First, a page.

It’s rare for someone to be an expert in both heavy metal and crowdfunding, but documentarian Sam Dunn qualifies as both.
The music expertise comes from making films and TV shows about the genre through Banger Films Inc., his Toronto-based production company. His crowdfunding knowledge is the result of several attempts at raising money for projects directly from fans – some successful, some not so much.
Banger Films’ most recent effort, a campaign on the crowdfunding site Patreon this past spring to fund the creation of album review videos, was indeed a hit. The project passed its goal of US$2,666 a month in five days and sits at close to $6,200 as of this writing.
Aside from being able to recommend the quintessential Metallica and Mastodon albums to anyone who’s interested, Mr. Dunn is also now well positioned to suggest the do’s and don’ts of raising money online.
His best piece of advice to fellow entrepreneurs and small business owners: Don’t try crowdfunding in a bubble.
“You have to build a relationship with the audience and you have to listen,” he says. “Respect your audience and set your goals at an achievable level.”
Banger Films’ first foray into crowdfunding, in 2013, didn’t go smoothly. The company was looking to fund an extra episode of Metal Evolution, a 2011 television series that documented the history of the genre. VH1 had funded the initial 11-episode series, but the U.S. channel passed on a 12th instalment, which would have focused on the darkest and heaviest elements of the music.
Believing that this “Extreme Metal” episode was integral to the overall history, Mr. Dunn and Banger Films co-founder Scot McFadyen went directly to their audience via Indiegogo. They asked for $135,000 but managed to raise just $39,000, or less than a third of the target.
Mr. Dunn says they made the same mistake that many entrepreneurs do when it comes to crowdfunding – they expected that the promise of a good final product would be enough to attract backers.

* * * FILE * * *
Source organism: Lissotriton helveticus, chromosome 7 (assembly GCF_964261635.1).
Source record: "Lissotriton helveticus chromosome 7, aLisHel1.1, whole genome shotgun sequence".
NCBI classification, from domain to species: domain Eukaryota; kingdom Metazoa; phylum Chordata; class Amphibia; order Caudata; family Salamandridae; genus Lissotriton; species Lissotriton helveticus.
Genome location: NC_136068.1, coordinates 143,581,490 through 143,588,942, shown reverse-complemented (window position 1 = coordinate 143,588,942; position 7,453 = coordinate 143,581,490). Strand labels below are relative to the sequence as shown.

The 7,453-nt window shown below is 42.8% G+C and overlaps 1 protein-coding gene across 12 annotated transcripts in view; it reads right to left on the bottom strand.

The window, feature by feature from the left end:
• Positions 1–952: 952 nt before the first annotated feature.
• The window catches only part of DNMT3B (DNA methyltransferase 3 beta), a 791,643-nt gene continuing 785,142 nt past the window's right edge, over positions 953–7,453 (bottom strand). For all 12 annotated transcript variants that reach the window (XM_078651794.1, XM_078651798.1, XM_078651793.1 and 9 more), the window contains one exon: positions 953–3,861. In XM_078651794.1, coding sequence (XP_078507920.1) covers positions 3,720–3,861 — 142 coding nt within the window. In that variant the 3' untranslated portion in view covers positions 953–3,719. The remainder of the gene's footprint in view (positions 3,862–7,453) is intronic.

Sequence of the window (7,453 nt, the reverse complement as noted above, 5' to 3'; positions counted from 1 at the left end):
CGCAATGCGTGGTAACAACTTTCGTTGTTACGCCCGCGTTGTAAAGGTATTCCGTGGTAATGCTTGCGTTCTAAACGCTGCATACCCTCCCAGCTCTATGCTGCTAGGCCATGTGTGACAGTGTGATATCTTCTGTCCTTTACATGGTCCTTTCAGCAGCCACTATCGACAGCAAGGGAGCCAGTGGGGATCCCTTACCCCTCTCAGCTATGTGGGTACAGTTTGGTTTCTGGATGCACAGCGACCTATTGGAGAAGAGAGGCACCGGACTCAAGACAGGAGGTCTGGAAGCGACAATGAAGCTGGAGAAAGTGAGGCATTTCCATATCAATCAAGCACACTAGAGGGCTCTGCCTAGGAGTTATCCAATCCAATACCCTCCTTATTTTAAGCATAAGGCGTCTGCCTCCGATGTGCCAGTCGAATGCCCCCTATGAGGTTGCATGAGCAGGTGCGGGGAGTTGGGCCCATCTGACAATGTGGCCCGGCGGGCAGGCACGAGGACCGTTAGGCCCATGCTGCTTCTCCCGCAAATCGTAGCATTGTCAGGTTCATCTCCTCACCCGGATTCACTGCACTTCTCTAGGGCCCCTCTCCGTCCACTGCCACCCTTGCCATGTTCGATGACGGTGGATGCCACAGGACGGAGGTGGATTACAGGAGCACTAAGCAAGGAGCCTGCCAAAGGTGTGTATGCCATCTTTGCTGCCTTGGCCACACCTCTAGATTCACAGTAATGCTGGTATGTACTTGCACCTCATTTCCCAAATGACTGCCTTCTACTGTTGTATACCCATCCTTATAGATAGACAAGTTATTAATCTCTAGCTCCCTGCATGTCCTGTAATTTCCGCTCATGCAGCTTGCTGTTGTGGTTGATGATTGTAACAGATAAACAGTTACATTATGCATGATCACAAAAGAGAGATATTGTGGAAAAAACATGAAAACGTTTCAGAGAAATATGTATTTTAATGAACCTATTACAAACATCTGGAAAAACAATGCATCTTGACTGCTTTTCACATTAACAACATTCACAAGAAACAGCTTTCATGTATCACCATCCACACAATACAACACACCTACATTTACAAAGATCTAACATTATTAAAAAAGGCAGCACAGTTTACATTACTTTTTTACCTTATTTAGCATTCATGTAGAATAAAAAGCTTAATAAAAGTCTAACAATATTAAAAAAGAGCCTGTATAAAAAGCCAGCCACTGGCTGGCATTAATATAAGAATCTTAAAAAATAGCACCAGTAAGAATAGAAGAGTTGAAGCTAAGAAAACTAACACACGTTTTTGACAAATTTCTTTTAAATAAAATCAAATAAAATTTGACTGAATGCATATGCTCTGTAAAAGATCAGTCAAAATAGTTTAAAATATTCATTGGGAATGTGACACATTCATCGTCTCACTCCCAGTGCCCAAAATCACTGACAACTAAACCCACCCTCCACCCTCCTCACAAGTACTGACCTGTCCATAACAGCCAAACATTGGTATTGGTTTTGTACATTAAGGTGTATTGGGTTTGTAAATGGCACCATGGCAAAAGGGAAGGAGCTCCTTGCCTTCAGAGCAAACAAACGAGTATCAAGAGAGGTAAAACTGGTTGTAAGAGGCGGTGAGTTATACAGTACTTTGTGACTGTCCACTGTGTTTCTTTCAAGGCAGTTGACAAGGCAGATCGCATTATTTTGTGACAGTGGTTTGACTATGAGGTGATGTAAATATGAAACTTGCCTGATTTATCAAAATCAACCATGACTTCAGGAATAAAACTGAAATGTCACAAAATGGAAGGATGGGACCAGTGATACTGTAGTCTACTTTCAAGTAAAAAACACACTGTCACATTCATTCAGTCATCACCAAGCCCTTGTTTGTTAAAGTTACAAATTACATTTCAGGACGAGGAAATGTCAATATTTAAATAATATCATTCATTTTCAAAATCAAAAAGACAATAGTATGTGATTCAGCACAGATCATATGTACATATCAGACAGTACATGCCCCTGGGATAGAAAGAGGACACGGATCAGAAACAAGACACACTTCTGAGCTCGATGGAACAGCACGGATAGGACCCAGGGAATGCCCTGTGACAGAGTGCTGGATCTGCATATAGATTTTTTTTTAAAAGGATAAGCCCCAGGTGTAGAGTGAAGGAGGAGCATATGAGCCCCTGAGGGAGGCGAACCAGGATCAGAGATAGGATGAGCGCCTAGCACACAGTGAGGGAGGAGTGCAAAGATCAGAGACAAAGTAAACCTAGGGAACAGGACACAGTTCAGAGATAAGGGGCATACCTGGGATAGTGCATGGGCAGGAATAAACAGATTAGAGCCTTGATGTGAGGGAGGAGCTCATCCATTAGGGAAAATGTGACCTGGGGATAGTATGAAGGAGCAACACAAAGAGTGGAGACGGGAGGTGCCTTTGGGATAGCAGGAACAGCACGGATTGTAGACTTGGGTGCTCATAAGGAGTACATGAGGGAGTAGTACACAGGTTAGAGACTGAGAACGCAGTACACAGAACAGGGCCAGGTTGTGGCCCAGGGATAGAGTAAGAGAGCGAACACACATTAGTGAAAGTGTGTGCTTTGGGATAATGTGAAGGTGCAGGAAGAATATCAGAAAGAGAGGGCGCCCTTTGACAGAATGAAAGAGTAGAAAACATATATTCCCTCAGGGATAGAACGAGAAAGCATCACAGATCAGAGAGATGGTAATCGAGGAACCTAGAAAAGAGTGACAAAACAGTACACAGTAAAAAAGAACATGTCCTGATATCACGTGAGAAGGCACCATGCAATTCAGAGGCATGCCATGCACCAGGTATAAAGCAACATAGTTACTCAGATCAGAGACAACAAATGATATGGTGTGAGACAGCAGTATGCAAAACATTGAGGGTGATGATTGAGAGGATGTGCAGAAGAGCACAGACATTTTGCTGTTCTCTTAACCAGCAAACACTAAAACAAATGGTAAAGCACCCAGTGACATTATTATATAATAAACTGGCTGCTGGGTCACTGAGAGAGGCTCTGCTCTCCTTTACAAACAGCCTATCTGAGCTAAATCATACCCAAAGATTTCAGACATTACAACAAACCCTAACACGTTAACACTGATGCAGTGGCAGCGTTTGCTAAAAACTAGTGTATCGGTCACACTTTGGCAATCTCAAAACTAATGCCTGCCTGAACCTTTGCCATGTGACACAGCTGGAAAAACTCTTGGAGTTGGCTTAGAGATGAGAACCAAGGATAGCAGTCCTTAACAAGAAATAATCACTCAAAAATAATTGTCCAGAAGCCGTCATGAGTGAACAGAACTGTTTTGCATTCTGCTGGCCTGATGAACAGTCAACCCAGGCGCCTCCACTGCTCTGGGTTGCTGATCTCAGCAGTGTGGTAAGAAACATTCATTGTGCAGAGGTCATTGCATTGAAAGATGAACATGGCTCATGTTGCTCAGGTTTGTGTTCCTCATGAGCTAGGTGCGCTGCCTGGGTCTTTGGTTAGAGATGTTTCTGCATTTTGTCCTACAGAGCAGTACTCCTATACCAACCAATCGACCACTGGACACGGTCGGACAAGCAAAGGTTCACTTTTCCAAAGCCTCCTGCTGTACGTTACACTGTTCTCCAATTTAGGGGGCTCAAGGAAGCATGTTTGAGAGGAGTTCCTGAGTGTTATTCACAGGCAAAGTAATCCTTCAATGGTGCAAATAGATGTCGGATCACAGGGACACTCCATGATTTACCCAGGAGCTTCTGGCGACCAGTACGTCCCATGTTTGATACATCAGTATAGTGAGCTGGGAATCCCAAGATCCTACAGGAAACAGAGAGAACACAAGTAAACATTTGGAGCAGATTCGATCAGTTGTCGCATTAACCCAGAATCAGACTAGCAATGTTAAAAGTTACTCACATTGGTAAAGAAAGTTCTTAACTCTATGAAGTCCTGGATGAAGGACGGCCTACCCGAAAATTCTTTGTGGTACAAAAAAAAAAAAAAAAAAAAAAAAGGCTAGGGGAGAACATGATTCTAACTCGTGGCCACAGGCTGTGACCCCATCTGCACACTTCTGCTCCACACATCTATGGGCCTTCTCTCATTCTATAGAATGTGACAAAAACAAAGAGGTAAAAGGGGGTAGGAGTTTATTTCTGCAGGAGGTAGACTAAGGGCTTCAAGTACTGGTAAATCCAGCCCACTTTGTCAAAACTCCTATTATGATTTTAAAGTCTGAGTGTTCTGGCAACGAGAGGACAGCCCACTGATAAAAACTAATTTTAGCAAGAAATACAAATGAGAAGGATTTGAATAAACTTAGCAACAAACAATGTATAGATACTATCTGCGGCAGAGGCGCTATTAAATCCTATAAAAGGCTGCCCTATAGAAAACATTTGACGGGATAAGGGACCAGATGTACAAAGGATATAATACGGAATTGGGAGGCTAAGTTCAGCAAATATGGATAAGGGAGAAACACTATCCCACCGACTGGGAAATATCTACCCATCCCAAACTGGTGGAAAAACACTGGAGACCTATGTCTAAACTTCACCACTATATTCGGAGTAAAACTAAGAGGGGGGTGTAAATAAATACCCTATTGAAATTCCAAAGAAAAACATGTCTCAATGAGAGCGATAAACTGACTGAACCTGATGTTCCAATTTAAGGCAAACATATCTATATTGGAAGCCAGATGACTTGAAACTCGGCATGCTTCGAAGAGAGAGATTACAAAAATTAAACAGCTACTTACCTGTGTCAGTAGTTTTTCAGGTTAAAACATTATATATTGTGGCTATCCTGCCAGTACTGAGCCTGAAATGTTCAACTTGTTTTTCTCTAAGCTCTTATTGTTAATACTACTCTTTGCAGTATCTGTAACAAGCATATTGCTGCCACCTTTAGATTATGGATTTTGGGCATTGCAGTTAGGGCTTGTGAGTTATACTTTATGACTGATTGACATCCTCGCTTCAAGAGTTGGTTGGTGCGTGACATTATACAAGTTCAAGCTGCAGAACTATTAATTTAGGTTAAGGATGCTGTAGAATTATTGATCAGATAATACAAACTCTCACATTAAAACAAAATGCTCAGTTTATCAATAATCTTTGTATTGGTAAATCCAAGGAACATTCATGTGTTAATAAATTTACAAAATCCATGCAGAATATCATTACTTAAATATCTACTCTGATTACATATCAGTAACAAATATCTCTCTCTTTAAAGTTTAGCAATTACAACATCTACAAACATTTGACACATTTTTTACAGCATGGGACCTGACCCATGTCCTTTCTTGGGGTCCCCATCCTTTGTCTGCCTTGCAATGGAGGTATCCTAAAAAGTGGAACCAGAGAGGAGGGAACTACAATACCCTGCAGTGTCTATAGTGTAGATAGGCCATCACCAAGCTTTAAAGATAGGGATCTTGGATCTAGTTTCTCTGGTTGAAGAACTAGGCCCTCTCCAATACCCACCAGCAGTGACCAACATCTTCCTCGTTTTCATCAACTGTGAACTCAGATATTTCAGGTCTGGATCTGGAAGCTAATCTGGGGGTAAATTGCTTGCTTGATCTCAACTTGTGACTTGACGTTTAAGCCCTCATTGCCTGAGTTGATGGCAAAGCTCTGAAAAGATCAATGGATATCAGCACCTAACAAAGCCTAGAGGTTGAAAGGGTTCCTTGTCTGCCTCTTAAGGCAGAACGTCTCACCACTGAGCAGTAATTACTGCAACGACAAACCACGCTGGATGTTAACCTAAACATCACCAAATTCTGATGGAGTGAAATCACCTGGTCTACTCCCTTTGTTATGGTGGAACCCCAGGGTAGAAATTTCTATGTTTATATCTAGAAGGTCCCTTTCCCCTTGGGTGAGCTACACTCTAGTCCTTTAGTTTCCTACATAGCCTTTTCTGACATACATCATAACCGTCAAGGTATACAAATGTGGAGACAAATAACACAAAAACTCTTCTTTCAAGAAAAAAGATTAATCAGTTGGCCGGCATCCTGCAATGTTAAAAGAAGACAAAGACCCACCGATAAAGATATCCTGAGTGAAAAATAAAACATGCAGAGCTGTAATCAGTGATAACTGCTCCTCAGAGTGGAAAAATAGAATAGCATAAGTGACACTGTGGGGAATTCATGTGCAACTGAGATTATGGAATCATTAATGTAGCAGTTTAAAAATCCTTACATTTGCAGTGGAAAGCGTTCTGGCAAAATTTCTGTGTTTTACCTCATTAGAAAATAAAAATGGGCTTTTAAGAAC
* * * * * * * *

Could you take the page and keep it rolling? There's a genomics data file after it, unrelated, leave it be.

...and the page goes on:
“The audience doesn’t see all the cost that goes into it,” he says. “Even with an audience that knew us and liked us, we had to win them over.”
Mr. Dunn and Mr. McFadyen pared back the budget, then went back for another round. This time, they sought $35,000 and did a better job of explaining their costs through message boards, and they successfully hit the goal.
The episode was ultimately produced at a loss and released for free on BitTorrent and then YouTube, but it provided the company with valuable experience and a base to build an online video channel.
The company’s heavy-metal album reviews have been a key part of the YouTube channel Banger TV since its launch in 2015, with funding coming mostly from the Ontario Media Development Corporation’s Interactive Digital Media Fund and the Bell Fund. With gaps in that funding, Mr. Dunn put the reviews on hiatus late last year while he explored other options.
The idea to crowdfund the reviews didn’t occur internally.
“It came from the audience,” Mr. Dunn says. “That was a great thing to hear, a boost of confidence. It wasn’t just one or two people. There were dozens saying, ‘You should do a Patreon campaign.’”
The process was easier this time around because of the relationships that producers had built with fans over time, primarily by interacting through YouTube comments. The more modest financial goal also helped.
The company relaunched album reviews in the spring and is now looking at adding new types of video content.
“We didn’t want to set [the goal] so high that we’d be inching our way there,” Mr. Dunn says. “It made us feel good about the campaign and it was good for the contributors to see it happen so quickly.”
Crowdfunding experts agree that successful campaigns depend heavily on building relationships with fans and potential contributors.
“This can’t be a throwaway activity. It has to be something that you’re devoting a lot of resources to,” says Sean Geobey, assistant professor in the School of Environment, Enterprise and Development at the University of Waterloo. Crowdfunding campaigns should have at least one employee assigned to managing them for two or three months, he adds.
“It’s important to get the word out to new customers, but also to mobilize your existing audience.”
Nick Morey, who has helped clients raise more than $45-million in crowdfunding as head of Dynamo Communications San Francisco, also believes entrepreneurs need to devote at least three months to a campaign – one month both before and after the actual effort.
“You absolutely want someone to do it full time. Otherwise it’s just too easy to get overwhelmed,” he says. “People can easily become vocal detractors of your campaign if they feel they are being ignored.”